What is in Store for the FX Industry in 2017?

2017 is shaping up to be an important year for FX, including the rollout of a code of conduct in

2017 is set to be an interesting year, framed by the volatility and the start of the new Presidency in the United States, as well as known unknowns in Europe. This also includes the ongoing Brexit situation and upcoming elections in the Netherlands, Italy, and France. However, this should be good opportunity for currency traders and investors worldwide.

To unlock the Asian market, register now to the iFX EXPO in Hong Kong.

Under this macro view, we have something very important currently happening in the FX market. People are questioning the existing market structure and this status quo that has existed for some time. Moreover, we have global code of conduct coming in May and what is clear is that players in the market are focusing on greater transparency and greater fairness in terms of their clients.

We have heard for many years that last look liquidity and firm liquidity is a case of choice by the client. Ultimately, if the client chooses to trade with ‘last-look’ then so be it, however in order to make that choice, we have to educate clients to make an informed choice.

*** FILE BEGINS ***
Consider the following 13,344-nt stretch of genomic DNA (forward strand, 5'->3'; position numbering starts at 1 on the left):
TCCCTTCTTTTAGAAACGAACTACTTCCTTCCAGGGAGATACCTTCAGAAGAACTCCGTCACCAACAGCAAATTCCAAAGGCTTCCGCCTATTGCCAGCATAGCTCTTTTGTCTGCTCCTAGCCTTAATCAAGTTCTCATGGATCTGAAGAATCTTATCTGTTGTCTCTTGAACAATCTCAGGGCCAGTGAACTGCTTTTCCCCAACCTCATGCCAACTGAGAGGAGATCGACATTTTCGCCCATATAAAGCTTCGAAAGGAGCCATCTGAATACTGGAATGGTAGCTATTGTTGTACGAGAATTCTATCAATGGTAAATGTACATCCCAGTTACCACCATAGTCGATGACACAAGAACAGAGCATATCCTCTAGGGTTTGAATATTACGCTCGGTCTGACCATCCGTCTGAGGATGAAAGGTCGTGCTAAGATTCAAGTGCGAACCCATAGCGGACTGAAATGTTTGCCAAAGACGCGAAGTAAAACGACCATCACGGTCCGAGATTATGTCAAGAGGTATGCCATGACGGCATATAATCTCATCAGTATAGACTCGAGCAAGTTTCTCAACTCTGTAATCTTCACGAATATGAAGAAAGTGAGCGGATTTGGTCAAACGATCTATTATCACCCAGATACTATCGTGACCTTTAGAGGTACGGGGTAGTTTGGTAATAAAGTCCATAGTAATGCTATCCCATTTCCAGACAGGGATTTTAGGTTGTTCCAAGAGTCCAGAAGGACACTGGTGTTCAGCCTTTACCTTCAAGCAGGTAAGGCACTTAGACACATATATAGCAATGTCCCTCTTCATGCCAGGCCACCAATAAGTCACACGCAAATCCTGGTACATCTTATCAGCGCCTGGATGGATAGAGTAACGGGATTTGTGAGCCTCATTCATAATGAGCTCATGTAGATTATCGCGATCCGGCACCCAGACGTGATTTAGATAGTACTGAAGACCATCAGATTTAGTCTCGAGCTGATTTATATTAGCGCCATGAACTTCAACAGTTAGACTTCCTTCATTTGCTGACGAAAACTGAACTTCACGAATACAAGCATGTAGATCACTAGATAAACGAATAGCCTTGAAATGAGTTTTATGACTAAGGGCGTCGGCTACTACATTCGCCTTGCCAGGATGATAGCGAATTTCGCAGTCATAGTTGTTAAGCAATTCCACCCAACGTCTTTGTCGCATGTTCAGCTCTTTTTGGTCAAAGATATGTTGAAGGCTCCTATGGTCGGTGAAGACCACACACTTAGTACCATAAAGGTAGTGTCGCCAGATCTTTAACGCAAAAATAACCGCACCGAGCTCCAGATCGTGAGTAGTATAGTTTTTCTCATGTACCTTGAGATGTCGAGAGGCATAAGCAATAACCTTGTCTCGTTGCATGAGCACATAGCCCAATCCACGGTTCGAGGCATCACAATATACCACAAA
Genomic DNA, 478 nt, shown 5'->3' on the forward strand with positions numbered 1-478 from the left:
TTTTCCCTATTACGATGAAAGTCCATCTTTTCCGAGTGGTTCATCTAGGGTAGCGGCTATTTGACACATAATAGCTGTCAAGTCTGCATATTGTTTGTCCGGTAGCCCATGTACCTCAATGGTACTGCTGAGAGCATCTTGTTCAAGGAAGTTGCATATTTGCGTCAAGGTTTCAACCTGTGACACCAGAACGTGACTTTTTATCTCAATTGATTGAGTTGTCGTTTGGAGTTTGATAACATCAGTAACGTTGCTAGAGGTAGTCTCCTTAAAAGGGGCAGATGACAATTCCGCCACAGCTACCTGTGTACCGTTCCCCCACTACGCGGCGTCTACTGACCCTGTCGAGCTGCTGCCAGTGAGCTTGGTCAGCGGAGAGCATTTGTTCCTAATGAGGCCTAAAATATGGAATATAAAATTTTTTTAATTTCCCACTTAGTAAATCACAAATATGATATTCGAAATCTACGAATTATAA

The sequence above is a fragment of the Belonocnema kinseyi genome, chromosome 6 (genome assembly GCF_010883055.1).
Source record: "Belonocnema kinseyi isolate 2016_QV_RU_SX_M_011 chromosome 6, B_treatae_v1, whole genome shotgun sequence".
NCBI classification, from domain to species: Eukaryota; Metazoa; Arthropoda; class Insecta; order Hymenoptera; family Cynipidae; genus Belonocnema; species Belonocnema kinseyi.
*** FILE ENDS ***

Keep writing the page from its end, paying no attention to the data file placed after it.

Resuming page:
Until now this has not been available for clients. So, what should you consider when you look at your style of execution and the style of liquidity you hit? Broadly, there are five things:

  • Spreads
  • The cost of rejection, if you trade on last-look
  • The cost of hold time, if you allow one-way optionality
  • Price improvements
  • Market impact, post-trade

Furthermore, you need to be able to calculate all these different components to make an informed decision as a client. Many liquidity providers are starting to do this and in most cases given a reasonable spread, the cost of trading is always lower on firm no ‘last-look’ prices.

To give you a quick snapshot, I suspect the analysis will show that spreads are always wider on firm liquidity, but there are never any rejections, as well as no cost of rejections or hold time. Meanwhile, price improvement is standard, if you are not getting price improvement from your liquidity provider then you need to ask why.

In terms of cost of rejection and hold time, we estimate this to be 25-30 dollars/million on a 100ms basis. Incidentally, at least two-thirds of this cost happens in the first 10ms. So when you add these metrics together you get to the true cost of trading. Only now in 2017 as a client will you be able to make a proper assessment.

This article was written by David Mercer, CEO of LMAX Exchange.

Got a news tip? Let Us Know